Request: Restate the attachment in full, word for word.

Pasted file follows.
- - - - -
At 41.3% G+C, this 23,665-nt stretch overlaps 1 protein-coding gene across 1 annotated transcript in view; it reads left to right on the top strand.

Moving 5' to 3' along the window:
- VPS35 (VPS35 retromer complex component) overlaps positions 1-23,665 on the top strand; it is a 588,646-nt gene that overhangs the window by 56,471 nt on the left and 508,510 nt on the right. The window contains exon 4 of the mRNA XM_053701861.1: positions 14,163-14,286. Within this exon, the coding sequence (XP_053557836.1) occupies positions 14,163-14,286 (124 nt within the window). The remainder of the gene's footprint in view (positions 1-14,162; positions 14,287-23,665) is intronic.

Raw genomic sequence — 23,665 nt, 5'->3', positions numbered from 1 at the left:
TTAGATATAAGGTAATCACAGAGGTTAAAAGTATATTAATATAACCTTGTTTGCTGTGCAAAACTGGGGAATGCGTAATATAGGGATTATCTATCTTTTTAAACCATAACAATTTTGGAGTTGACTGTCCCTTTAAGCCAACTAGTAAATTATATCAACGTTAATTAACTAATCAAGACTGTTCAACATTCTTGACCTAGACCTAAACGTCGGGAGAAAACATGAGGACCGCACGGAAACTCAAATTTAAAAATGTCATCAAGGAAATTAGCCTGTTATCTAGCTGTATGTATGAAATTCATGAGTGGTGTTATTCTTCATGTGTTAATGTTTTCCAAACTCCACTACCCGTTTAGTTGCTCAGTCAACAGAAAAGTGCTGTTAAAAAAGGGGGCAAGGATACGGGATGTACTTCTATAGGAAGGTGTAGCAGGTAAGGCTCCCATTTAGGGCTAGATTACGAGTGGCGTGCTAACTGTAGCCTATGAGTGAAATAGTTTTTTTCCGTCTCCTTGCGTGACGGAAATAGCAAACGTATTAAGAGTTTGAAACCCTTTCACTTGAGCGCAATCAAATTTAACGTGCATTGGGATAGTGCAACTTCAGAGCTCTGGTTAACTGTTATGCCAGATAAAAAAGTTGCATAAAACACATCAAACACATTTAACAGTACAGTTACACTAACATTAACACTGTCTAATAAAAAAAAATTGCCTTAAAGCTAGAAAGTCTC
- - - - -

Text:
At 41.3% G+C, this 23,665-nt stretch overlaps 1 protein-coding gene across 1 annotated transcript in view; it reads left to right on the top strand.

Moving 5' to 3' along the window:
- VPS35 (VPS35 retromer complex component) overlaps positions 1-23,665 on the top strand; it is a 588,646-nt gene that overhangs the window by 56,471 nt on the left and 508,510 nt on the right. The window contains exon 4 of the mRNA XM_053701861.1: positions 14,163-14,286. Within this exon, the coding sequence (XP_053557836.1) occupies positions 14,163-14,286 (124 nt within the window). The remainder of the gene's footprint in view (positions 1-14,162; positions 14,287-23,665) is intronic.

Raw genomic sequence — 23,665 nt, 5'->3', positions numbered from 1 at the left:
TTAGATATAAGGTAATCACAGAGGTTAAAAGTATATTAATATAACCTTGTTTGCTGTGCAAAACTGGGGAATGCGTAATATAGGGATTATCTATCTTTTTAAACCATAACAATTTTGGAGTTGACTGTCCCTTTAAGCCAACTAGTAAATTATATCAACGTTAATTAACTAATCAAGACTGTTCAACATTCTTGACCTAGACCTAAACGTCGGGAGAAAACATGAGGACCGCACGGAAACTCAAATTTAAAAATGTCATCAAGGAAATTAGCCTGTTATCTAGCTGTATGTATGAAATTCATGAGTGGTGTTATTCTTCATGTGTTAATGTTTTCCAAACTCCACTACCCGTTTAGTTGCTCAGTCAACAGAAAAGTGCTGTTAAAAAAGGGGGCAAGGATACGGGATGTACTTCTATAGGAAGGTGTAGCAGGTAAGGCTCCCATTTAGGGCTAGATTACGAGTGGCGTGCTAACTGTAGCCTATGAGTGAAATAGTTTTTTTCCGTCTCCTTGCGTGACGGAAATAGCAAACGTATTAAGAGTTTGAAACCCTTTCACTTGAGCGCAATCAAATTTAACGTGCATTGGGATAGTGCAACTTCAGAGCTCTGGTTAACTGTTATGCCAGATAAAAAAGTTGCATAAAACACATCAAACACATTTAACAGTACAGTTACACTAACATTAACACTGTCTAATAAAAAAAAATTGCCTTAAAGCTAGAAAGTCTC